• Commercial tour boats operate daily from Noosa and Tewantin. Canoes, kayaks and small boats can be hired from private operators at Boreen Point and Elanda Point.
  • For tourism information for all regions in Queensland, see Queensland.com, and for friendly advice on how to get there, where to stay and what to do, find your closest accredited visitor information centre.
  • Read boat and fish with care for tips on boating and fishing safety and caring for parks.
  • Read water safety for important information about staying safe in and near water and caring for parks.

By canoe

  • Drive 1.4km on the access road to the Elanda Point car park and canoe launch area.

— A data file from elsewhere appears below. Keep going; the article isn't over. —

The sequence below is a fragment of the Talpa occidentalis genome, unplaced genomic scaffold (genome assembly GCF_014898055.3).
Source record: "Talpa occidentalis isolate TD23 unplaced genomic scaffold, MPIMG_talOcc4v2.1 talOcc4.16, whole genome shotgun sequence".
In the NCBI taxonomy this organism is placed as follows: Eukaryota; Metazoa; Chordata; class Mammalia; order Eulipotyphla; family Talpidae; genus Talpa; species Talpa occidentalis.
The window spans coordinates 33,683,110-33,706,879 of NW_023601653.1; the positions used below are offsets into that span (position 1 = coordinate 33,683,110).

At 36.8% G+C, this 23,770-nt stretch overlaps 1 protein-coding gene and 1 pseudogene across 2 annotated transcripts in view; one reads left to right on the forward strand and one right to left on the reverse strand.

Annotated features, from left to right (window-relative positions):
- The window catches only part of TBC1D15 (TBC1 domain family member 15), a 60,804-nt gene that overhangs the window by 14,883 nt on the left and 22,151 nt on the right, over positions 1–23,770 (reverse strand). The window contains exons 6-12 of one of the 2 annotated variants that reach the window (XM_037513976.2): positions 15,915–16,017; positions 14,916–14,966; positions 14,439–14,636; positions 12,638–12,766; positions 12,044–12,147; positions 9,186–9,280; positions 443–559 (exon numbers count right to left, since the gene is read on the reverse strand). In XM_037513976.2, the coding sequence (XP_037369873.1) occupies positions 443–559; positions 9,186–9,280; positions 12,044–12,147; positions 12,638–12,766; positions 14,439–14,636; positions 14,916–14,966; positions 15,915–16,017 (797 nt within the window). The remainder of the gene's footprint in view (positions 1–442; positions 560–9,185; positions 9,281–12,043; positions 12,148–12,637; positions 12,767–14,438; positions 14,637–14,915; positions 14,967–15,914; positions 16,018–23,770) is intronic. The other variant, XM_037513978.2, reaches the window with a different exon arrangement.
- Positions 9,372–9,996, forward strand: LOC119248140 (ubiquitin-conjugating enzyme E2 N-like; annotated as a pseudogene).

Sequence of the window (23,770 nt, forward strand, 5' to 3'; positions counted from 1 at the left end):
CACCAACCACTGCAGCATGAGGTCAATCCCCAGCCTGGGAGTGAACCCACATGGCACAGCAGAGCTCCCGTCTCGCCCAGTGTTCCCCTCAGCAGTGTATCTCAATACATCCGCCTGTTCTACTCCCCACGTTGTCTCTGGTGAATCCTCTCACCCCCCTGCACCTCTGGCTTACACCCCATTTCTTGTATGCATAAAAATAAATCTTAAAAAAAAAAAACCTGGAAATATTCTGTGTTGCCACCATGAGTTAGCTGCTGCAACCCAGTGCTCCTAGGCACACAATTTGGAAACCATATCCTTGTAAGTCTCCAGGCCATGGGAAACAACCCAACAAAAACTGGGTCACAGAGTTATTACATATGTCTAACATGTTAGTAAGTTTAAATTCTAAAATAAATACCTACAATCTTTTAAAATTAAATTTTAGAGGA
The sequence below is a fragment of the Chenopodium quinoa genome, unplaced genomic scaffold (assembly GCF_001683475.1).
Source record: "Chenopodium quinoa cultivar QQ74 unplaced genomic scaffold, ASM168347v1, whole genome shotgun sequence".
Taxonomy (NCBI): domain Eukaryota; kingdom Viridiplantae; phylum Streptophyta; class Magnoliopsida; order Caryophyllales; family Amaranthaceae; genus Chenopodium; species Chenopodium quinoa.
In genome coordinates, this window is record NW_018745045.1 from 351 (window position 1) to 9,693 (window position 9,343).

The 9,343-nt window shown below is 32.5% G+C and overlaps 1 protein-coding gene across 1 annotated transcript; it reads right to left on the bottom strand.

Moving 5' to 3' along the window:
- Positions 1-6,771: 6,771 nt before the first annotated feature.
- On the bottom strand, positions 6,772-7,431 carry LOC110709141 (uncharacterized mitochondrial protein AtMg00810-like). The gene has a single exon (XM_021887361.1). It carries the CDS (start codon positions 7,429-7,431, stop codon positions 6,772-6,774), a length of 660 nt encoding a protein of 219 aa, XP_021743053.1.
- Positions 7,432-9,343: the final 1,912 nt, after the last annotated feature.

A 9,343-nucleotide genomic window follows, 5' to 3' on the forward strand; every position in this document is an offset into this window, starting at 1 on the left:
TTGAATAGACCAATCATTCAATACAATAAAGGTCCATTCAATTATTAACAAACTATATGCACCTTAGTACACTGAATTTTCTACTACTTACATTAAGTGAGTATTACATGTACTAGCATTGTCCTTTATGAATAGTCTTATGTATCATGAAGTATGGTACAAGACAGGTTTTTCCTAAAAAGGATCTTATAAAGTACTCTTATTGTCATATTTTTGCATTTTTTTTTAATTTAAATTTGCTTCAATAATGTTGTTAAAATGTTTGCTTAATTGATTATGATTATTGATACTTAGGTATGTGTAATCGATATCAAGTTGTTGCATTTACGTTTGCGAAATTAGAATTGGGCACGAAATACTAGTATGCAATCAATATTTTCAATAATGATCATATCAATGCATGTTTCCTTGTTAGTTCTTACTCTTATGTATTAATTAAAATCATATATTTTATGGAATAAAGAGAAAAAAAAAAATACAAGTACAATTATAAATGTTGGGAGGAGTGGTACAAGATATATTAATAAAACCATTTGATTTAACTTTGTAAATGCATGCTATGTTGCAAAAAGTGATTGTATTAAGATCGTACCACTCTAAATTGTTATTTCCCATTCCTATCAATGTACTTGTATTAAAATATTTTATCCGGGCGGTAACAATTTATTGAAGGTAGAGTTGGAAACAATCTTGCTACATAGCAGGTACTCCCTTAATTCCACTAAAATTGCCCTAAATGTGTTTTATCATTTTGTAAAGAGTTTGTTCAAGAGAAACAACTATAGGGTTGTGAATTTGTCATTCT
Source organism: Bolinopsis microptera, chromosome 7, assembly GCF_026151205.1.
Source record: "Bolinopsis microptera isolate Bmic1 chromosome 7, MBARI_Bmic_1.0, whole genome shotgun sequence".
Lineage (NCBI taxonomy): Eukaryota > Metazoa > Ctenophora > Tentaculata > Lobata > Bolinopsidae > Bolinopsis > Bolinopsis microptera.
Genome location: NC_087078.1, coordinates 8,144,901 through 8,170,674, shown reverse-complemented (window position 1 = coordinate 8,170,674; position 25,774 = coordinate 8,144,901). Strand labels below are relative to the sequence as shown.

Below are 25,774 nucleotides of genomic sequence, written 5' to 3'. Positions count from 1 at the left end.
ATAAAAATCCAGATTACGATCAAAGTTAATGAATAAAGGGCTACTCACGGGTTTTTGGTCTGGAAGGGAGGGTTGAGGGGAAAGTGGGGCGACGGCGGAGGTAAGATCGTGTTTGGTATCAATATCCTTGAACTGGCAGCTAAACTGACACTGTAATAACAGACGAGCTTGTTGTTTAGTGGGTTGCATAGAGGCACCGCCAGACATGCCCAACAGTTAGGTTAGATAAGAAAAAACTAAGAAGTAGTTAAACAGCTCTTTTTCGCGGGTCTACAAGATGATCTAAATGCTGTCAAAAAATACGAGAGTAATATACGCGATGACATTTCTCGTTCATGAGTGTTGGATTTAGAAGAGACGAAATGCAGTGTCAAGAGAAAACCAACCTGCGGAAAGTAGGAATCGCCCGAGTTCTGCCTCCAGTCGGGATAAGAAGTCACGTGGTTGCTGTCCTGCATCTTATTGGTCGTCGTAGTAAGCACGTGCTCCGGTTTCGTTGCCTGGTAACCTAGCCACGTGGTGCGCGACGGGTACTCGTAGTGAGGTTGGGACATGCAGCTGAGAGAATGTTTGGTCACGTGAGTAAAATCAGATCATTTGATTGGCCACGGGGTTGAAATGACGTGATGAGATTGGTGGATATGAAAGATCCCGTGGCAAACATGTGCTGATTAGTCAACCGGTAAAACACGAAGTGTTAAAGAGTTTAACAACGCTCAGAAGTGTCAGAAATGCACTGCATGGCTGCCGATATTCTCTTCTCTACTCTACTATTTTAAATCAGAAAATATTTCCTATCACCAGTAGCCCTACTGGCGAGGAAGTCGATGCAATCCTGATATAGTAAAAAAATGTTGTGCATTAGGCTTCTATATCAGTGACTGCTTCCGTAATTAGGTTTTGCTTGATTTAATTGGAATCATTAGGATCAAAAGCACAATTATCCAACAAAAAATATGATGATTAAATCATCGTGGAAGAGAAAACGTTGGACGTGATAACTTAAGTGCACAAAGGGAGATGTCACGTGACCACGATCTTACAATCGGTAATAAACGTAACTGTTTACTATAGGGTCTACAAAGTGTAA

• Paddle 4.5km (1hr) to the Kinaba Visitor Information Centre, then paddle a further 20mins north to the camping area.
  • Stay close to the shore line while paddling northwards. Plan to cross Lake Cootharaba early in the morning when conditions are likely to be calm and easy to travel.

By boat

  • Launch your boat from the Boreen Point boat ramp on Urunga Parade and follow the lake navigation markers out into deeper water and then head on a north-east trajectory towards the visible Cooloola Sandpatch in the distant landscape. When you approach a red navigational marker in the middle of the lake (opposite Elanda Point), turn on a near northerly trajectory to the channel markers through very shallow shoals to the Kinaba Visitor Information Centre, then travel a further 15mins north (6 knots maximum speed limit) to the camping area.
  • The trip is 7km and boats will take 15mins travel time at 6 knots maximum speed limit.